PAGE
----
Here, at The Solute, we’ve gotten rid of the star system so we can talk freely about both the craft/construction/content of a film and the film’s ability to entertain without having to worry about films outranking each other on different levels. This allows us to treat an entertaining throw-off movie with the same respect (or disrespect) that we’d treat a masterpiece film. To be perfectly honest, the elimination of the star system is primarily for those occasional movies where the craft of the film is inversely proportional to the amount of pleasure we receive from the film. Such is the case with The Boy Next Door, a prime examplean extremely pleasurable movie that is otherwise indefensible.
Claire Peterson (J.Lo from the Block) recently separated from her husband Garrett. She constantly complains to her best friend Vicky (Kristen Chenowith) about her inability to move on. In an attempt to push Claire back into the dating scene as a newly anointed cougar, Vicky bestows her with a new pair of shoes: red leather stiletto sandals with a shiny gold-plated heel and a cow-print toe. They’re as stupid, classless, and tacky as they sound. When Noah (28-year-old hunk Ryan Guzman), the 20-year-old titular character who is also a senior in high school, sees them resting in their box on a table in front of Claire, he says “Those shoes are for people trying to be sexy.” Nevertheless, Claire tries them on before spying on the naked Noah undressing in his bedroom. Those stupid tacky shoes are the perfect symbol for The Boy Next Door, a movie so idiotic and trashy it ends up becomes a spectacle.
The Boy Next Door follows in the grand tradition of Fear and The Hand That Rocks The Cradle: a character engages in reckless pathological behavior to obtain an object of desire. The newly separated Claire lives with her very pale, hyper-allergic, friendless teenage son. Even though she’s trying to move on, she remains undecided between her cheater husband or an empowered lifestyle as a single mother. Noah, having just lost his parents in a car accident, moves in next door and becomes as obsessed with Claire as he is with Homer’s The Iliad. Much ogling of Noah happens before they spend a night together, followed by a lot of stalker behavior.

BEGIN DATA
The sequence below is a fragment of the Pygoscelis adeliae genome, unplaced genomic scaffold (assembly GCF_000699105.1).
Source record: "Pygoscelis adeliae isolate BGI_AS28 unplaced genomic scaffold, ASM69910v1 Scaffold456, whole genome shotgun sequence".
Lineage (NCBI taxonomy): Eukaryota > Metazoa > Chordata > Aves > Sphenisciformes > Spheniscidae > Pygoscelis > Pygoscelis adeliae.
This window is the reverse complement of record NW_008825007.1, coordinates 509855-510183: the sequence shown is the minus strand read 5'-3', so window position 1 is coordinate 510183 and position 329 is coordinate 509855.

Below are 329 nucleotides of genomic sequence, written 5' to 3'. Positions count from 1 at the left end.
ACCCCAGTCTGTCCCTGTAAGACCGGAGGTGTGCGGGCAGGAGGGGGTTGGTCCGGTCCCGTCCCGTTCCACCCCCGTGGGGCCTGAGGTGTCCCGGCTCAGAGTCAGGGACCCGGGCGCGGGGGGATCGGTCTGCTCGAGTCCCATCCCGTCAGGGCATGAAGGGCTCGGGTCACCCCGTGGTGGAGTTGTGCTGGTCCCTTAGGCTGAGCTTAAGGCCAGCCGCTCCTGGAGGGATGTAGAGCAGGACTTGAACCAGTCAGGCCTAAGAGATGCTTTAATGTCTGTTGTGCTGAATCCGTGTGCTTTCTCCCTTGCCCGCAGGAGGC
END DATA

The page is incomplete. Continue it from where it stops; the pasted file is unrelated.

This is the ultimate Lifetime movie, delivering everything we could ever want in one high impact 100-minute film. Directed by Rob Cohen, The Boy Next Door has the same self-conscious admiration of trash cinema that he brought to The Fast and The Furious. Call the genre neo-Grindhouse, these movies condense the tropes we have consciously and subconsciously picked up from the ether into a compendium of garbagey goodness. It’s not that The Boy Next Door is dumb, it’s that it’s so self-consciously idiotic, entertaining because of and in spite of its own idiocy.
(Screenwriter) Barbara Curry and Rob Cohen think it is clever to have Noah think he’s clever when he says “I love your mom’s cookies” at tea time. As a first gift, Noah gives Claire a copy of The Iliad, to which Claire exclaims, “A first edition!” It thinks nothing of having a 28-year-old play a 20-year-old who is somehow a senior at the high school Claire teaches at; yet it thinks that a tryst between an older woman and a younger man is something to be afraid of. Still, even with the regressive ageist bias towards extra-marital affairs – Claire’s husband also cheated with his secretary, but that is totally forgivable, if only because the secretary probably never went on a stalker murderous affair – The Boy Next Door maintains a sense of how overblown and ridiculous it is being.
The idiocy of The Boy Next Door mainly comes from the terrible screenplay. Through the movie making, Cohen is constantly winking at the audience, even as he pushes the envelope and the taste level. Thus is the mystery of Rob Cohen. Dating back to his work as a producer on Mahogany and Thank God Its Friday to his mid-career directorial features of Daylight and The Skulls, Rob Cohen has consistently made trashy movies that nonetheless are entertaining despite themselves. While The Boy Next Door isn’t a movie to ponder over with any amount of seriousness, it’s a highly entertaining drive-in howler that deserves a cult audience.